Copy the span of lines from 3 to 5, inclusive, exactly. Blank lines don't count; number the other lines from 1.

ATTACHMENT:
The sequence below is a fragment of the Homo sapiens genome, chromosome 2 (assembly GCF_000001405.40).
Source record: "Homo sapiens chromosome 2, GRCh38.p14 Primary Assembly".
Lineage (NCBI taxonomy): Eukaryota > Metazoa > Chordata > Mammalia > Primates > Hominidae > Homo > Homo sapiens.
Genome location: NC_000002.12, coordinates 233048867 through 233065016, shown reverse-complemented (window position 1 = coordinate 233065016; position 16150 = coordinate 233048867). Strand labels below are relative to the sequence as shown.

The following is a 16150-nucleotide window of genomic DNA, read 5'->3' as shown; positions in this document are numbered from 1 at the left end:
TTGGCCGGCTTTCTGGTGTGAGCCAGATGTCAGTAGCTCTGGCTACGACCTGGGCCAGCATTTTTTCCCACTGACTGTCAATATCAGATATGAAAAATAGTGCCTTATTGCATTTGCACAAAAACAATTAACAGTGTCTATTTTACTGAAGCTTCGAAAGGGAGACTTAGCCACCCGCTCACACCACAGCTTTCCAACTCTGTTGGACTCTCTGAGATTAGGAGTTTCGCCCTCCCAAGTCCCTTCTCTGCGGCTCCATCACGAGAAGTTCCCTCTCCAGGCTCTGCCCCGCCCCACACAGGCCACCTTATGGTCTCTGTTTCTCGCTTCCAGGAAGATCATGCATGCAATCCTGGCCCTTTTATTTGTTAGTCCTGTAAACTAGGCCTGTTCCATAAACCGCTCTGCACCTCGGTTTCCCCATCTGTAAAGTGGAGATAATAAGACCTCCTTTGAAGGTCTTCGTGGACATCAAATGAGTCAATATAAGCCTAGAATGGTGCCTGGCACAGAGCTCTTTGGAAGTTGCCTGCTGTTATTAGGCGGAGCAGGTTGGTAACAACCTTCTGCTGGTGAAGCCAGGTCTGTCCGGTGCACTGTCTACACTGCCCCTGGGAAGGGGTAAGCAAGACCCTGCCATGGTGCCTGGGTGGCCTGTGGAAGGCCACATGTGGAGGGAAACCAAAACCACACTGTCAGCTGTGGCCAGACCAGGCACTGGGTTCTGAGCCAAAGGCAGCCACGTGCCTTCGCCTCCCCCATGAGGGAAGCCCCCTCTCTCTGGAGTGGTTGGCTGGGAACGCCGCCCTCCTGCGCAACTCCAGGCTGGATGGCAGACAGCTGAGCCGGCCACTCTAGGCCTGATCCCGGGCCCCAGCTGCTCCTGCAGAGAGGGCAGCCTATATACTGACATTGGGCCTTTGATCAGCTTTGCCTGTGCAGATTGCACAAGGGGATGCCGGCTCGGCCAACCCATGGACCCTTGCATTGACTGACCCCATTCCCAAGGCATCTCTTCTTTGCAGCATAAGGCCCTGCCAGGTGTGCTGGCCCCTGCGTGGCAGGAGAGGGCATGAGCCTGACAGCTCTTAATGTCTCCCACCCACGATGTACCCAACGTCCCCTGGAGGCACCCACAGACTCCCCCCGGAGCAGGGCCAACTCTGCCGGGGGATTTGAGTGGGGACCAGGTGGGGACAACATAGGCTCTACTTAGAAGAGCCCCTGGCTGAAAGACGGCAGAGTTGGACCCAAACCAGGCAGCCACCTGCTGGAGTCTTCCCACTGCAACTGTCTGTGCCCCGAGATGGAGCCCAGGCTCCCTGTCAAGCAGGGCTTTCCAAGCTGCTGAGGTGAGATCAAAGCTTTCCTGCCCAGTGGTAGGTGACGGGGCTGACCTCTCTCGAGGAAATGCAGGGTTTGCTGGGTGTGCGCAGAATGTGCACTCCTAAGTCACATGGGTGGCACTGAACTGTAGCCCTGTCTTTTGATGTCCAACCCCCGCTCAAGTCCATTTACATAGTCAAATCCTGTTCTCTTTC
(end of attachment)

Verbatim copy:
Lineage (NCBI taxonomy): Eukaryota > Metazoa > Chordata > Mammalia > Primates > Hominidae > Homo > Homo sapiens.
Genome location: NC_000002.12, coordinates 233048867 through 233065016, shown reverse-complemented (window position 1 = coordinate 233065016; position 16150 = coordinate 233048867). Strand labels below are relative to the sequence as shown.

The following is a 16150-nucleotide window of genomic DNA, read 5'->3' as shown; positions in this document are numbered from 1 at the left end: